“That logic is apparently compelling to a growing number of mainstream Mormons who are becoming polygamists—often in secret,” Walker said.


While “on his mission” in Utah, Steve received word to return home quickly.

“Steve told me, ‘I hope it’s not to get married,’” Rodgers recounted, adding that Steve was married the next day after returning home. Unlike Mike’s wedding, Steve’s wedding took place at the compound.

“The bride was having doubts about the group,” Rodgers explained. “He needed to marry her so that she wouldn’t leave.”

In the documentary “Lifting the Veil of Polygamy,” produced by Sacred Groves Media, former polygamist Mary Mackert tells of being whisked from her home at age 17 to marry a 50-year-old man whom she “barely knew.” On the way to meet her groom, Mackert said she begged God to take her life, praying “I’d rather die.”

Tanner, appearing also in the documentary, pointed to Joseph Smith’s practice of marrying women already married. Of Smith’s more than thirty wives, “at least nine or so were women who had living husbands,” Tanner said.


Down dirt roads and off the beaten path, the high-desert compound is isolated from neighbors. Mobile homes dot the barren acreage of land where each “sister wife” lives with her children, separate from the others. How much time each sister wife spends with the husband is determined by the first wife, Schwartz said.

For sister wives that get along, the marriage arrangement can provide social support, Tanner said, but happiness is a different matter.

“The women are told they are responsible for making their own happiness,” Tanner said. “They are told that if they aren’t happy it is their fault.”

Eternal security for women comes from being married to a faithful Mormon man, a “priesthood holder,” Tanner explained. In Mormonism, men faithful to Mormon doctrine and teachings are considered “priests.”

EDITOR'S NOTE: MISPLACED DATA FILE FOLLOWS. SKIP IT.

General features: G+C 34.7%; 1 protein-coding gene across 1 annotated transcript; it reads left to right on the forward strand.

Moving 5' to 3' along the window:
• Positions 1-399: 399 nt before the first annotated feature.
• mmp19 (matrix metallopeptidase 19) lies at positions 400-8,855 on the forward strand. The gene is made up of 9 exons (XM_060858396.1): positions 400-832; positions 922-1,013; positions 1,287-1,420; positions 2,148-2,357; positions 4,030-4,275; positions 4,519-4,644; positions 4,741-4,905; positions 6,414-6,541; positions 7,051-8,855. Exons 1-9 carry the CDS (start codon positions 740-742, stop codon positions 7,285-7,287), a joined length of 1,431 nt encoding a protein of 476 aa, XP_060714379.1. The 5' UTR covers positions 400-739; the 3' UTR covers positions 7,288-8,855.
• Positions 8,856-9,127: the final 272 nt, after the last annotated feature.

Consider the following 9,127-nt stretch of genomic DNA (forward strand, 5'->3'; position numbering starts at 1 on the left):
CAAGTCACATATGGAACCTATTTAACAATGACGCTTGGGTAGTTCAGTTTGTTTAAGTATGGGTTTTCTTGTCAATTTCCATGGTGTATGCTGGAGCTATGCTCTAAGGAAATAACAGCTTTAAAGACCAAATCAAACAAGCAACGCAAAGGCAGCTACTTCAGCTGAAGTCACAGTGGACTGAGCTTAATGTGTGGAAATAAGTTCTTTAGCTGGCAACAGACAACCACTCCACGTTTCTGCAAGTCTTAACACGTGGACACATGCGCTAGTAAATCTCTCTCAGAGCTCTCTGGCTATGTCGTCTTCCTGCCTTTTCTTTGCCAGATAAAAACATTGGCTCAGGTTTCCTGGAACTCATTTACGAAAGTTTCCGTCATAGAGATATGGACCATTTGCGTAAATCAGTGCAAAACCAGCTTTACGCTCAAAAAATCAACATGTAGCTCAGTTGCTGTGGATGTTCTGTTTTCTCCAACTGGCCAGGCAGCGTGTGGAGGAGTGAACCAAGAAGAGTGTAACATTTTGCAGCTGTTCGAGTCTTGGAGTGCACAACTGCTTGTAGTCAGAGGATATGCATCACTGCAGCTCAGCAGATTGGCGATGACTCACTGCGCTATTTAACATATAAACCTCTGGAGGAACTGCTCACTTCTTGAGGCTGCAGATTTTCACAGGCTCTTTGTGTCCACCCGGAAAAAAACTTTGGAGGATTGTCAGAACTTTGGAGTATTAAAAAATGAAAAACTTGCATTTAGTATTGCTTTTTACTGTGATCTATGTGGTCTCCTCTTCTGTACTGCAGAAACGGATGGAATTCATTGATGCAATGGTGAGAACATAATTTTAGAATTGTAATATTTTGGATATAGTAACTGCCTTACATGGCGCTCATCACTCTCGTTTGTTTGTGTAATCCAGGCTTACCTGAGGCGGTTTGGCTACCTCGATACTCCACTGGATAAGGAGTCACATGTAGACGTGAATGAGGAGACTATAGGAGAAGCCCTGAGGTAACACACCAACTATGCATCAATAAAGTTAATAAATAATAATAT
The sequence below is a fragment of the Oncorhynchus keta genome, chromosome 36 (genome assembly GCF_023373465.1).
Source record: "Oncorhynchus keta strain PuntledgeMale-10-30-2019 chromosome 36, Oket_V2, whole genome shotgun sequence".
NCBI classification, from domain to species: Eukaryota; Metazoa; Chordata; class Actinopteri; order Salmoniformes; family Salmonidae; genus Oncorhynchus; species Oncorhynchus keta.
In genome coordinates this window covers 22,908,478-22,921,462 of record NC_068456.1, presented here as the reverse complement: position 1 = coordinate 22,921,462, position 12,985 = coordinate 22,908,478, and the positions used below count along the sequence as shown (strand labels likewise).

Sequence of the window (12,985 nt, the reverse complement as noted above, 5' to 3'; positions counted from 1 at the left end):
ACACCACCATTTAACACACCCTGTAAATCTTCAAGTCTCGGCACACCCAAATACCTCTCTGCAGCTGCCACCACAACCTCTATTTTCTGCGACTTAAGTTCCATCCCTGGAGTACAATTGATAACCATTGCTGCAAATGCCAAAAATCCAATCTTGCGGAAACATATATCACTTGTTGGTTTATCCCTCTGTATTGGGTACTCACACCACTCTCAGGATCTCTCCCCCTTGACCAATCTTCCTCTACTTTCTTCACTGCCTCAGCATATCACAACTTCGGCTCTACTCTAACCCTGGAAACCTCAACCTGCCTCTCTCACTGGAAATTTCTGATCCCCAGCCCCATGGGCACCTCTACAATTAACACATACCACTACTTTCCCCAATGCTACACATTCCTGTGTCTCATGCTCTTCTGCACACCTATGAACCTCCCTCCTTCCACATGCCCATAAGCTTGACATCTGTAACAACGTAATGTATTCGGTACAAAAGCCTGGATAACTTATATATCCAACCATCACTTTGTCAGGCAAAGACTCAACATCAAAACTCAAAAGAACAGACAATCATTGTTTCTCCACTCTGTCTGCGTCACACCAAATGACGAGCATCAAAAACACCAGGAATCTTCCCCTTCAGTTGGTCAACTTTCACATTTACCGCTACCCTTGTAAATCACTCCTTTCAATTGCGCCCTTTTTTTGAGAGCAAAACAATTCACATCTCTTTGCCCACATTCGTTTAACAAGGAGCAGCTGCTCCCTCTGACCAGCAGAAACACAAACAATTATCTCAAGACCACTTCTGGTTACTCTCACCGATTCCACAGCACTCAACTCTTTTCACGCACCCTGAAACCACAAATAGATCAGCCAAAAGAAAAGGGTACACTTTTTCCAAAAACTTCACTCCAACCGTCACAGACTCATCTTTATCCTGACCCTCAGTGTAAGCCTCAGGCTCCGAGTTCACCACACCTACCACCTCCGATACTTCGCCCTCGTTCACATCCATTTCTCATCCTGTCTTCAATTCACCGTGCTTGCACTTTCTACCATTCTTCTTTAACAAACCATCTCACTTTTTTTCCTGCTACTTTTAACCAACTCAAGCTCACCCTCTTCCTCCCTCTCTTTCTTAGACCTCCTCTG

“Polygamists believe polygamy is commanded; they consider it ‘dying to themselves,’” Schwartz pointed out. “They think plural marriage is how they are refined and made to be like Christ.”

On Sunday, Schwartz and Rodgers attended church with their hosts. At the portion of the service for women, the scene became “uncomfortable” when tension between two sister wives gave way to open disagreement, Schwartz said.

The parent-child relationship is also complicated, Schwartz said. One young man, a son of the group’s “prophet” and decades younger than his polygamist father, confided to Schwartz some regret at not knowing his father well.

“He said he didn’t really have a relationship with his father,” Schwartz said. “But, ‘it’s okay’ because the father is ‘doing the work of the Lord.’”


Fear keeps many from leaving the only life they know.

“The women have usually led somewhat sheltered lives where they were constantly indoctrinated that they are part of God’s only true church,” Tanner said. “If they leave, they will go straight to hell.”

The desire to please God and the belief that Jesus also was a polygamist holds sway over polygamists’ lives.

Mike’s wedding came on Easter Sunday weekend, but at church, Jesus’ resurrection was not the topic of discussion. Instead, members told what they admired about Jesus, Schwartz said. One woman said she admired Jesus “for taking time away from his wives and children to do the Lord’s work,” Schwartz recounted.

“It’s one thing to hear that they believe Jesus was a polygamist by reading it somewhere,” Schwartz said. “It’s another to hear them discuss it in front of children and say, ‘Well, if Jesus did it, then I have to do it.’”

When one woman realized Schwartz was of Jewish ethnicity, she urged her to do her genealogy to see if she had “some blood of Christ” in her, Schwartz said.

Estimates vary, but the number of practicing polygamists in the United States today is often placed between 50,000 to 100,000. Some are led by “prophets’; those without a prophet are considered “independent.”

While fear of eternal damnation or fear of losing children or family members may keep women tied to polygamy, a different dynamic is in play for the men.

Invited into a polygamist’s home for Easter Sunday lunch, the young women shared the Gospel with the husband. There is “some pride” in polygamy, Rodgers explained, and the number of wives a man impacts his standing in the group. While men do leave polygamy, a worldview collapse must take place first, Rodgers said.

“It takes a lot for a man to leave,” Rodgers said. “His foundation would have to be shattered.”

Visit the seminary’s “Answering the Call” podcast to hear more from Rachel Schwartz and Katherine Rodgers (https://answeringthecall.simplecast.fm/). The podcast feature Schwartz releases on Oct. 18; Rodgers’ podcast will release Oct. 25.

*Names have been changed or omitted.